Potential vorticity Conservation of potential vorticity (planetary and stretching) This is the potential vorticity balance for Sverdrup transport (next slide) Adapted from Talley (2008)

Ekman transport convergence and divergence
Pumping Geostrophic flow Vertical velocity at base of Ekman layer: order (10-4cm/sec) (Compare with typical horizontal velocities of 1-10 cm/sec) Adapted from Talley (2008)

Sverdrup transport Ekman pumping provides the squashing or stretching.
The water columns must respond. They do this by changing latitude. (They do not spin up in place.) Q=f/H H here is the layer below thermocline Squashing -> equatorward movement Stretching -> poleward Adapted from Talley (2008)

How does Ekman transport drive underlying circulation
How does Ekman transport drive underlying circulation? Step 2: Potential vorticity and Sverdrup transport Q = (f + )/H Sverdrup transport: If there is Ekman convergence (pumping downward), then H in the potential vorticity is decreased. This must result in a decrease of the numerator, (f + ). Since we know from observations (and “scaling”) that relative vorticity does not spin up, the latitude must change so that f can change. If there is a decrease in H, then there is a decrease in latitude - water moves towards the equator. Sverdrup transport = meridional flow due to pumping/suction Adapted from Talley (2008)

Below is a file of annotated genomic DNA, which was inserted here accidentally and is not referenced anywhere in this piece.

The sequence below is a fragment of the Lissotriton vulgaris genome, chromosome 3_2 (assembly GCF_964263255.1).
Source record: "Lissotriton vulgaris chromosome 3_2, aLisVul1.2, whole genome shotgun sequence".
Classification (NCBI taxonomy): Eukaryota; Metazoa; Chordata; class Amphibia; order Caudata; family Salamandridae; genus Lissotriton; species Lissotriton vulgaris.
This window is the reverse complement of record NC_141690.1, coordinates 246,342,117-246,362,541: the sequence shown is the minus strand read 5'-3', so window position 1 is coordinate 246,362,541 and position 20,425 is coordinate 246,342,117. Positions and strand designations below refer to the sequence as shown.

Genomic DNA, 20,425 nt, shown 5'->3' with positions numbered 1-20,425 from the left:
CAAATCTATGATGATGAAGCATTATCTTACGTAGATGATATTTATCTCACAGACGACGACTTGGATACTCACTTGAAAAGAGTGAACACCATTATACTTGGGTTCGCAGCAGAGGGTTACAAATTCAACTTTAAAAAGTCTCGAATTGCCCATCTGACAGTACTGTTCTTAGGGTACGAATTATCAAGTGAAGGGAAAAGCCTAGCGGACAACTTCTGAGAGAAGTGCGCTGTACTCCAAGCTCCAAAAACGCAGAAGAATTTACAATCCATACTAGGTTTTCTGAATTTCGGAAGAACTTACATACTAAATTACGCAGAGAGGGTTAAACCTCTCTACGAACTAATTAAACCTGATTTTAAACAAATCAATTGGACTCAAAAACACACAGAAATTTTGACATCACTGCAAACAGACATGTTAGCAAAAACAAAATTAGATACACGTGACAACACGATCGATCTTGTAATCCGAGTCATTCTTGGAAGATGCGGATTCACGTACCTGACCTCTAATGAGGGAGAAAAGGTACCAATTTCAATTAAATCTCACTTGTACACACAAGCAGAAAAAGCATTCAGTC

Western boundary currents: the return flow for the interior Sverdrup transport
WBCs must remove the vorticity put in by the wind E.g. Ekman downwelling: wind puts in negative vorticity E.g. WBC for downwelling gyre must put in positive vorticity From Ocean Circulation (Open University Press)

Western boundary currents: Gulf Stream as an example from sea surface temperature (satellite) and Benjamin Franklin’s map SST satellite image, from U. Miami RSMAS Richardson, Science (1980) Adapted from Talley (2008)

Gulf Stream velocity section in Florida Strait
Roemmich, JPO ( 1983)

Western boundary currents

Wind-stress curl (spin or vorticity) imparted by the wind)
Summary: Wind-stress curl (spin or vorticity) imparted by the wind) drives ocean circulation NOT the wind y, north Wind-curl = 0 Wind-curl<0 Wind-curl=0 x, east Ocean gyres are defined by where this “curl” is zero Each ocean gyre has a strong western boundary current Conservation of potential vorticity (spin) explains ocean circulation well

+ ∫ • dz X-momentum Y-momentum -rfv = -∂p/∂x + ∂t(x)/∂z
-f M(y) = -∂P/∂x + t(x) rfu = -∂p/∂y + ∂t(y)/∂z f M(x) = -∂P/∂y + t(y) ∫ • dz Separate M = Mekman+Mgeostrophic=ME+Mg: -f ME(y) = t(x) -f Mg(y) = -∂P/∂x f ME(x) = t(y) f Mg(x) = -∂P/∂y Now for continuity div(M) = ∂M(x)/∂x + ∂M(y) gives div(ME) = -ME(y) b/f + (∂t(y)/∂x- ∂t(x)/∂y)/f div(Mg) = -Mg(y) b/f 0 = -M(y) b + curl t +

+ ∫ • dz X-momentum Y-momentum -rfv = -∂p/∂x + ∂t(x)/∂z
-f M(y) = -∂P/∂x + t(x) rfu = -∂p/∂y f M(x) = -∂P/∂y ∫ • dz Separate M = Mekman+Mgeostrophic=ME+Mg: -f ME(y) = t(x) -f Mg(y) = -∂P/∂x f ME(x) = 0 f Mg(x) = -∂P/∂y Now for continuity div(M) = ∂M(x)/∂x + ∂M(y) gives div(ME) = -ME(y) b/f - (∂t(x)/∂y)/f div(Mg) = -Mg(y) b/f 0 = -M(y) b - ∂t(x)/∂y +